Italian special operations forces, US Air Force Special Tactics and members of the Jordanian Armed Forces Special Task Force assault a compound during Exercise Eager Lion at King Abdullah II Special Operations Training Center. Credit: DVIDS – US Air Force photo by Senior Airman Ryan Conroy

Public perceptions of USSOF

Perhaps due to its success in the GWOT, USSOF is too often viewed only as the finish force, closing the kill chain for its conventional service counterparts.4Because of its reputation for direct action, some policymakers interviewed for this project described USSOF as being seen as the “finish force.” This concept refers to the idea that, during a conflict, USSOF can step in and conduct operations that its conventional service counterparts cannot—but this flexibility should not just be seen as adaptability on the battlefield. Instead, modern special operators should be understood as playing a role much earlier in the management of competition, prior to conflict. USSOF operates globally, across the entire competition continuum, and rapidly tests and employs novel or critical capabilities to enhance security operations.5The competition continuum describes a world neither at peace nor at war, but instead a world of “enduring competition conducted through a mixture of cooperation, competition below armed conflict, and armed conflict.” For more information, see: Department of Defense, “Joint Doctrine Note 1-19, Competition Continuum.” USSOF will continue to conduct CT and COIN operations, when necessary, but today’s security environment requires USSOF to prioritize its role in strategic competition—this may more closely mirror the role it played below active armed conflict in the Cold War era.6See section above about USSOF’s history and role during the Cold War.

USSOF has continued to play this role in some capacity over the past twenty years, albeit less visibly than some of its actions during the GWOT. Furthermore, if called upon, USSOF has the competencies and authorities to employ irregular-warfare concepts and gray-zone tactics in strategic competition. Nevertheless, few decision-makers think of it that way. It is time that policymakers update their understanding of USSOF and enhance the valuable role it can play in strategic competition.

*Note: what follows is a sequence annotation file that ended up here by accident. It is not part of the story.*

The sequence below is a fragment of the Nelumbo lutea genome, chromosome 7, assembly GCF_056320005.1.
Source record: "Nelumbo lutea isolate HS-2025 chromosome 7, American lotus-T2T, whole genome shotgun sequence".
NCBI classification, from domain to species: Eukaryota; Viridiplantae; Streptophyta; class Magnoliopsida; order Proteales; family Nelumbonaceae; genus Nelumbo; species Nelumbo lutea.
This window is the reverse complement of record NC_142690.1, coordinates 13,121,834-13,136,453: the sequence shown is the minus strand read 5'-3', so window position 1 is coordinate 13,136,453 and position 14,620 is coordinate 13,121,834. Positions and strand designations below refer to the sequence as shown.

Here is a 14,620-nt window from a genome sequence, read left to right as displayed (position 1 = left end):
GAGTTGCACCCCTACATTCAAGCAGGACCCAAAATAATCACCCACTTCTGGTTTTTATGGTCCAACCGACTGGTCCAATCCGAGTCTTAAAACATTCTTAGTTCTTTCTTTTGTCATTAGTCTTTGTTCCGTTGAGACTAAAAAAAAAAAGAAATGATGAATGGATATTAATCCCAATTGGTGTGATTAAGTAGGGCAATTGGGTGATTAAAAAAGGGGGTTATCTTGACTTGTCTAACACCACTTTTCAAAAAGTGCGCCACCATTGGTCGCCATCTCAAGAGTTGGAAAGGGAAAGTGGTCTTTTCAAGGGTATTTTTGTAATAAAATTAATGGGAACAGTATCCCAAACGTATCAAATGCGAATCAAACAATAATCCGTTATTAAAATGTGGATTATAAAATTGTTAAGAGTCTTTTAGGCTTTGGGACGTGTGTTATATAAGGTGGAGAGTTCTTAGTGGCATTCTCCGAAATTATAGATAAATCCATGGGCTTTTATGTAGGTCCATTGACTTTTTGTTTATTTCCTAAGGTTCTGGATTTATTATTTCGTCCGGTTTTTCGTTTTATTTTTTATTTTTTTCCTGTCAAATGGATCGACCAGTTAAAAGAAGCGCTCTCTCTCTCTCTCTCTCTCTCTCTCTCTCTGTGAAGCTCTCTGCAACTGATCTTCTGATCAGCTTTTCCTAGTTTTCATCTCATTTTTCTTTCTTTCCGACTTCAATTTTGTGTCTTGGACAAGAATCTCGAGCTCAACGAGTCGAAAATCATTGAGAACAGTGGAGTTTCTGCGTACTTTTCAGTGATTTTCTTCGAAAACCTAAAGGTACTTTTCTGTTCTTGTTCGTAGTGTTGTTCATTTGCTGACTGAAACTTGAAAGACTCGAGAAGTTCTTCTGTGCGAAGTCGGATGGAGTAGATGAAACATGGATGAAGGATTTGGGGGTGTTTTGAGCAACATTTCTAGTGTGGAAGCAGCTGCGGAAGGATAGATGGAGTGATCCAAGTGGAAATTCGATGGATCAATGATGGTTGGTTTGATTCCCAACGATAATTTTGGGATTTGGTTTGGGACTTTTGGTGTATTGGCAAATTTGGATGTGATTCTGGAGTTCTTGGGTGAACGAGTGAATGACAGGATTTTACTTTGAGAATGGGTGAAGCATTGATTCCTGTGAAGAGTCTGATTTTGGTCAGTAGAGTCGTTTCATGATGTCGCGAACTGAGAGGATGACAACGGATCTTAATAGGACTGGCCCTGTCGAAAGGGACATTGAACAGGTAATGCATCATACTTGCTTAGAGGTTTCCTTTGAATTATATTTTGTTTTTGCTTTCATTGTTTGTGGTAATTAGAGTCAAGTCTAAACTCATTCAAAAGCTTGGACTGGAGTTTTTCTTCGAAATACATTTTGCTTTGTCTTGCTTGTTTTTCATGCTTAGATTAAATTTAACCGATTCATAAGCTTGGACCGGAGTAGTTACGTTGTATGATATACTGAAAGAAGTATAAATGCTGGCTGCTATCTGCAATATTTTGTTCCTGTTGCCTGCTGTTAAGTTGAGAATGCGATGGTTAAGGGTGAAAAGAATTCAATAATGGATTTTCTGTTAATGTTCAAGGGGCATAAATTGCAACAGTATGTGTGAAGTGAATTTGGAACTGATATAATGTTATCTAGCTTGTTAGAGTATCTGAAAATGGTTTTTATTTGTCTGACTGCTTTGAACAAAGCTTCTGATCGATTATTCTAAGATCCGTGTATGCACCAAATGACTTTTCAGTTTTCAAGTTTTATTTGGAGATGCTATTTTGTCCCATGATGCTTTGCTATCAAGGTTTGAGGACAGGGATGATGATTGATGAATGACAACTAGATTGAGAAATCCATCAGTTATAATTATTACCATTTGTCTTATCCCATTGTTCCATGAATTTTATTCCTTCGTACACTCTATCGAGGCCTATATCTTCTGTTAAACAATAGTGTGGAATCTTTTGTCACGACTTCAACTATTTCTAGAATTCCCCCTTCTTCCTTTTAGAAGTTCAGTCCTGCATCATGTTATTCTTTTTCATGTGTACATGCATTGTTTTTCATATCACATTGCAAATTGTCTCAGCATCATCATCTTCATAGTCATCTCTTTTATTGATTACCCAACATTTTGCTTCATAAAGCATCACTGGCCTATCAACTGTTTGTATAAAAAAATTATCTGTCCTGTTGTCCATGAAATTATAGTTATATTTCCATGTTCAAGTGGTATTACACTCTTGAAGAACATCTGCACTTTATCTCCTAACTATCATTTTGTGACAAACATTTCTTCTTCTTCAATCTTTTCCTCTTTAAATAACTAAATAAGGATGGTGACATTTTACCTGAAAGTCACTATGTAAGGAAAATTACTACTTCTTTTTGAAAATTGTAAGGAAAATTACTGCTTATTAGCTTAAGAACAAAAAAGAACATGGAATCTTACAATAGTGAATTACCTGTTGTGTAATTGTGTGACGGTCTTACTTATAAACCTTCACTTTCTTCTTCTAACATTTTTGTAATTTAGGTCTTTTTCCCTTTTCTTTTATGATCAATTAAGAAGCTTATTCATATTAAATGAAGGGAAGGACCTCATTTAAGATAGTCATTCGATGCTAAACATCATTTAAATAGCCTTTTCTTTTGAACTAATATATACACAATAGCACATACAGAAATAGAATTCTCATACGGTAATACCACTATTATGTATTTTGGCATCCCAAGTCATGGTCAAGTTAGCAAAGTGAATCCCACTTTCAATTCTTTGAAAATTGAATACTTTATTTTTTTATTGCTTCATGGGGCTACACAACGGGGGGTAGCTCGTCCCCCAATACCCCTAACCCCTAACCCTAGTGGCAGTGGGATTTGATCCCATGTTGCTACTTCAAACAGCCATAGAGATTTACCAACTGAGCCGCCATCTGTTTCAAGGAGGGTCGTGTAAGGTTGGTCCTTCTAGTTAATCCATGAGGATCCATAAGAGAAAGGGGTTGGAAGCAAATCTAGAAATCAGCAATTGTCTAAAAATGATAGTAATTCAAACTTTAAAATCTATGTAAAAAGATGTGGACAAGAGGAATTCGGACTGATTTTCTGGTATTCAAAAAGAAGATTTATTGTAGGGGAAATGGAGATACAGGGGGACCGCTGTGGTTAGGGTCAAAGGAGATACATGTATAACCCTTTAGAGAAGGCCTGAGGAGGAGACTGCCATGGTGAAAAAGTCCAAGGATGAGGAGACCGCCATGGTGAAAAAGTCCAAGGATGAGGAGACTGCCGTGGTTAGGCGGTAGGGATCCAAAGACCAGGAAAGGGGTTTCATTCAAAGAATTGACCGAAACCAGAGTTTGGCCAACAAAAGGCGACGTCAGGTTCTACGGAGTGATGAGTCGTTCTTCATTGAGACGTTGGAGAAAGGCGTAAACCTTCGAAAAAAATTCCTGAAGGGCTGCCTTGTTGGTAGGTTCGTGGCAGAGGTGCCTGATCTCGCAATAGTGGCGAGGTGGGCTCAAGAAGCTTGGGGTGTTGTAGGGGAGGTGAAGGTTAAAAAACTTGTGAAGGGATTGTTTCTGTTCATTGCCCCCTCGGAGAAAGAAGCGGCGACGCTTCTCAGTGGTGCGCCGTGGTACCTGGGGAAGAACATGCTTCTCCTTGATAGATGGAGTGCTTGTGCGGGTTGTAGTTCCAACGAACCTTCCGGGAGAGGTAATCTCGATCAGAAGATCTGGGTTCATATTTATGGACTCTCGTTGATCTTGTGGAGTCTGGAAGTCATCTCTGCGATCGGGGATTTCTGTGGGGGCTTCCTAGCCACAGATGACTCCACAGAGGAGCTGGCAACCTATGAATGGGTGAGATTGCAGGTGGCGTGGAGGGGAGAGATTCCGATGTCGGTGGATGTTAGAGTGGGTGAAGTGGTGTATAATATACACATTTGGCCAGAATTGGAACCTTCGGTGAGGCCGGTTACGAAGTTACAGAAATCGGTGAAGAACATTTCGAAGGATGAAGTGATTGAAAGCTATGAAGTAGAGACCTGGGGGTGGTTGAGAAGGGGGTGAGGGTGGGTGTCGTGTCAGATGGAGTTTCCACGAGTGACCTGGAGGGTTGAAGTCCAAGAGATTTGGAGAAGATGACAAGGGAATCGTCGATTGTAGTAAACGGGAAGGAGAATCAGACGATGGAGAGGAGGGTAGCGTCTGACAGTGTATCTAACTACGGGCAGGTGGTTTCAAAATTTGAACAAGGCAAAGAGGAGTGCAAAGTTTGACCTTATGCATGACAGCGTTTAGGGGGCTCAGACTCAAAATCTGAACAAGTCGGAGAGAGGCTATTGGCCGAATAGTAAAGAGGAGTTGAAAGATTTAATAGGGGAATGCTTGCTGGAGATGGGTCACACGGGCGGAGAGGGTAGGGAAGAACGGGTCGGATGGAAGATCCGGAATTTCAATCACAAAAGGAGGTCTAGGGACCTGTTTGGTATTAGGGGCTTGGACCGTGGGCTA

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USSOF today in the context of strategic competition

USSOF’s strengths applied to strategic competition

Today, the US Joint Force confronts a pacing threat in China and an acute threat in Russia—far more sophisticated adversaries than it faced in VEOs throughout the GWOT.7“2022 National Defense Strategy.” Prevailing in this era of strategic competition requires the Joint Force to shift its competitive mindset in order to effectively respond to threats spanning the competition continuum and cutting across theaters and domains. Within this three-dimensional approach to competition, USSOF is a critical operator, complementing conventional-force readiness and military dominance with a unique blend of competencies and capabilities that can be leveraged to deter, prepare for, and respond to armed conflict.

The 2023 Joint Concept for Competing defines strategic competition as “a persistent and long-term struggle that occurs between two or more adversaries seeking to pursue incompatible interests without necessarily engaging in armed conflict with each other.”8“Joint Concept for Competing.” In addition, the concept of the “competition continuum” was introduced as a Joint Concept in 2019, and describes a world of enduring competition conducted through a mixture of cooperation, competition below armed conflict, and armed conflict—a description that allows for simultaneous interaction with the same actor across different situations.9Ibid.; “Joint Doctrine Note 1-19, Competition Continuum.” These two concepts acknowledge that US adversaries have circumvented US conventional military dominance by competing below the threshold of armed conflict for some time. Following Operation Desert Storm in 1991, the United States celebrated a decisive battlefield win, while US competitors learned they must devise ways to compensate for unrivaled US conventional power and win without fighting through non-conventional means. USSOF is accustomed to operating across the competition continuum and cooperating with allies and partners to support US objectives, while simultaneously creating dilemmas for adversaries in an evolving threat environment. These factors make USSOF a versatile and critical instrument in strategic competition not only in the military domain, but also operating in support of diplomatic and economic objectives.